In order to identify the responses central banks and fiscal policy leaders can take if a recession were to occur, it is worth characterising two major types of recessions. The first is a typical boom-and-bust recession, caused by downturns in the business cycle. This could be because of demand-side shocks as seen in the 1990s, supply-side shocks in the oil crisis of 1973, or indeed both, as was seen in the 1980s. The second is what Richard Koo describes as a balance sheet recession, whereby there is a collapse in asset prices, while firms are stuck with the loans for those assets. Facing damaged balance sheets, they turn from maximising profit to minimising debt, causing a lack of spending as in Japan’s Lost Decade.
Boom-and-bust recessions can be caused by insufficient aggregate demand. Expansionary monetary policy can be used to counteract this. Central banks attempt to lower interest rates, such that borrowing is cheaper and saving is less profitable, thus encouraging more consumption and stimulating demand. They can lower the base rate at which they lend to commercial banks, and when it is cheaper for commercial banks to borrow, they lower the interest rates they charge borrowers.
However, it is increasingly acknowledged that central bank rates will be permanently low, with it being 0.75% in the UK and 2.25-2.50% in the USA, much lower than the 5.75% and 5.25% respectively in mid-2007. What this means is that central banks are less able to lower interest rates, and the capacity for monetary policy is limited. This zero lower bound exists because if central banks lowered their rates to a negative interest rate and commercial banks passed that on, people could take out cash, which pays 0% interest but is better than losing money.
Hence, what is required is an expansion of the unconventional monetary tools that were developed in the 2008 crisis, which provided an additional 191% of GDP growth on top of the fiscal instruments. For example, quantitative easing was used in 2008, whereby central banks bought government securities. By depositing payments into the commercial bank accounts of the seller, it increases the amount of money commercial banks can lend. Quantitative easing lowers the yields on government bonds as they become more expensive, which incentivises the former owners of bonds to purchase other financial assets and increases their value, and this wealth effect increases the propensity of asset holders to spend.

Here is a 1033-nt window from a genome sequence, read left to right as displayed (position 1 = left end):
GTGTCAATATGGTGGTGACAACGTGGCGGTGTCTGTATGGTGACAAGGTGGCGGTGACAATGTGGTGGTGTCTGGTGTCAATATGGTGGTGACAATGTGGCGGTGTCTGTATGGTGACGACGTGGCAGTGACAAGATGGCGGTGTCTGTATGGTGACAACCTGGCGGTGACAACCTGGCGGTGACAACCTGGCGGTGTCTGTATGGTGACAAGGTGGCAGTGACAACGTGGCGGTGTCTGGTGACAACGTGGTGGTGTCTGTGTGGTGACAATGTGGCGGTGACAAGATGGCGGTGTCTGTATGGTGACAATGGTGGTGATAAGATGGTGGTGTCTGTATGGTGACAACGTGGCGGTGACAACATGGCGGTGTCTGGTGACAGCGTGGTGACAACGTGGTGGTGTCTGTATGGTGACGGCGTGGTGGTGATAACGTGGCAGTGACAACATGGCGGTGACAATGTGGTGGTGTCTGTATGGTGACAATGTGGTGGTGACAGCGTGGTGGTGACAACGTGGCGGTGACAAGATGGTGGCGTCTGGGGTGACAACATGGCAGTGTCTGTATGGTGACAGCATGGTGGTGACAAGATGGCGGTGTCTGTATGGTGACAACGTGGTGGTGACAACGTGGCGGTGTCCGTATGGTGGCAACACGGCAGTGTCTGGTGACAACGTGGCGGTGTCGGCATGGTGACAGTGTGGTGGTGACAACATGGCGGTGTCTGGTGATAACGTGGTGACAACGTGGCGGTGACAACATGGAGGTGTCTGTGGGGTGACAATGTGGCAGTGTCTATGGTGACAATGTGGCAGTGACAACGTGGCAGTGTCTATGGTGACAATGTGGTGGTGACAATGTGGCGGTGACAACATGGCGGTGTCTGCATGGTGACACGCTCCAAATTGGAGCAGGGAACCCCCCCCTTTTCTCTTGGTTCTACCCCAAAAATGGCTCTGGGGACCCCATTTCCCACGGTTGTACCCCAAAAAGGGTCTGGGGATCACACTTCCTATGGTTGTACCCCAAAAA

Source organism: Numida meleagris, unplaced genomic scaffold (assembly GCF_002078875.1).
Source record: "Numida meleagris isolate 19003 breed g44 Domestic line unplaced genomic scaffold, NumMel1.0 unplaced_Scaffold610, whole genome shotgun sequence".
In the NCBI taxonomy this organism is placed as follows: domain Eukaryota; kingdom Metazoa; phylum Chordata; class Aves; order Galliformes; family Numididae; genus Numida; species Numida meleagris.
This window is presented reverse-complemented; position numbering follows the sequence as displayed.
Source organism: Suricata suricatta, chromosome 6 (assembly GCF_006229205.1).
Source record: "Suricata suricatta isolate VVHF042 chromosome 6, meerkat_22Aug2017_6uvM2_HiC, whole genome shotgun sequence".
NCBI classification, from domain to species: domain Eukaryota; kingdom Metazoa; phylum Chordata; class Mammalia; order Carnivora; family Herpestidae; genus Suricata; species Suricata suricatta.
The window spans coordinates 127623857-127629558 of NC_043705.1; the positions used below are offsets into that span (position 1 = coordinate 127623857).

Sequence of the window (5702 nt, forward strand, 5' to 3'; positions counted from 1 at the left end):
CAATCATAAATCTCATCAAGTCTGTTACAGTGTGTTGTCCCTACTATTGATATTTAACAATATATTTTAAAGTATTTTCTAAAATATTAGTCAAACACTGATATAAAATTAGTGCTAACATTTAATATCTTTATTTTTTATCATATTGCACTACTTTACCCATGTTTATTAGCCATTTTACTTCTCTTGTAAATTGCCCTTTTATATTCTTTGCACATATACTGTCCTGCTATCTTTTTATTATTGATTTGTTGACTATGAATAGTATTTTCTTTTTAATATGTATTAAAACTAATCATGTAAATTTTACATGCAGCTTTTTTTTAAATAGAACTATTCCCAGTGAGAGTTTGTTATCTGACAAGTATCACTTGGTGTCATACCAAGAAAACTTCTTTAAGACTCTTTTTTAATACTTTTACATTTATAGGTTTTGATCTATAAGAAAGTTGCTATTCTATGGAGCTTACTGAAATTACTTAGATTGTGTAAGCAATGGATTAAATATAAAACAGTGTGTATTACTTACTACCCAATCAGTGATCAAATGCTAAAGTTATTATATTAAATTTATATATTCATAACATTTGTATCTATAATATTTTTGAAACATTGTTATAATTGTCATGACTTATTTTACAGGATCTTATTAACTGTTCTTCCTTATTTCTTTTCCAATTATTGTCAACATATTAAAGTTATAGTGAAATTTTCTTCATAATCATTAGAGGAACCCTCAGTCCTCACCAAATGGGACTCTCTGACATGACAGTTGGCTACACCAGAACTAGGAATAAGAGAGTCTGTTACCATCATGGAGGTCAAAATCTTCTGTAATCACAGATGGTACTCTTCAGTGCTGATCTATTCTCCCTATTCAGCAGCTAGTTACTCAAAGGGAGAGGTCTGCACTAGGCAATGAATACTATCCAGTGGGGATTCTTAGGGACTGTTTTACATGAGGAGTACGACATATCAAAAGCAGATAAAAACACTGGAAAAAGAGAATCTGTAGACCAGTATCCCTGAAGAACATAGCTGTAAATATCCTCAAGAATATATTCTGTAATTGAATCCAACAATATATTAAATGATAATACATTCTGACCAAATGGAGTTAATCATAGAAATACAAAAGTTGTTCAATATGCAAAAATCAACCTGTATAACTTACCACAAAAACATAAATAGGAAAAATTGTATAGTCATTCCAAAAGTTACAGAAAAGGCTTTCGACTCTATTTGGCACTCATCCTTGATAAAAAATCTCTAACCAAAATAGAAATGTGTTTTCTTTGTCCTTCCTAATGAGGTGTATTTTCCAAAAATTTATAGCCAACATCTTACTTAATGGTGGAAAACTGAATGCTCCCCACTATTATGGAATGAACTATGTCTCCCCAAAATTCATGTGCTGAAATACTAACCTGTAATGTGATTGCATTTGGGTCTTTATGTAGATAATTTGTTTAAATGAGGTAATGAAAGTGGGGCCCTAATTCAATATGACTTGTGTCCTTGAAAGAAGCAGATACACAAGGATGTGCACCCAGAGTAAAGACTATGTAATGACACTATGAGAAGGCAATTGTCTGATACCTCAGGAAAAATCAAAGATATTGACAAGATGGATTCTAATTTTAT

However, aggressive open market operations require central banks to increase liabilities on their balance sheet. This is particularly dangerous if riskier financial instruments are bought alongside government bonds, as in the US with $1.6 trillion of MBSs currently owned by the Federal Reserve. Indeed, its total assets quadrupled between September 2008 and January 2014, and its board of governors suggested that ‘the longer-run size’ of its balance sheet would be ‘larger than before the crisis’, making future QE more difficult. Its effects are mitigated by most of the new assets bought being owned by the wealthiest, who have a lower marginal propensity to spend. Indeed, the Bank of England reported that the top 5% of households owned 40% of purchased assets, and so their first £375 billion round of quantitative easing stimulated a mere £39 billion in extra spending.
The issues suggest that monetary policy will play a more limited role in facing future recessions. A way to mitigate these flaws is to utilise the costs of holding cash to have negative interest rates. For example, storing money is expensive, and it is a hassle to go to the bank regularly to withdraw cash. Estimates suggest that these costs of holding cash allow the lower bound to go to -0.5/-0.75%, allowing the negative interest rate policies Japan and Denmark have tried. These costs can be increased by phasing out physical cash, or at least high-denomination bank notes. Another solution is a parallel virtual currency, where prices would be in the units of that currency, with an exchange rate between it and paper cash. Given this has already been tried before successfully with the real/URV in Brazil, it is practically feasible. Nonetheless these are less straightforward, and so it is likely that fiscal stimulus, where governments spend money to boost demand or cut taxes to incentivise individuals and corporations to spend more, will play a key role in the next recession to increase demand.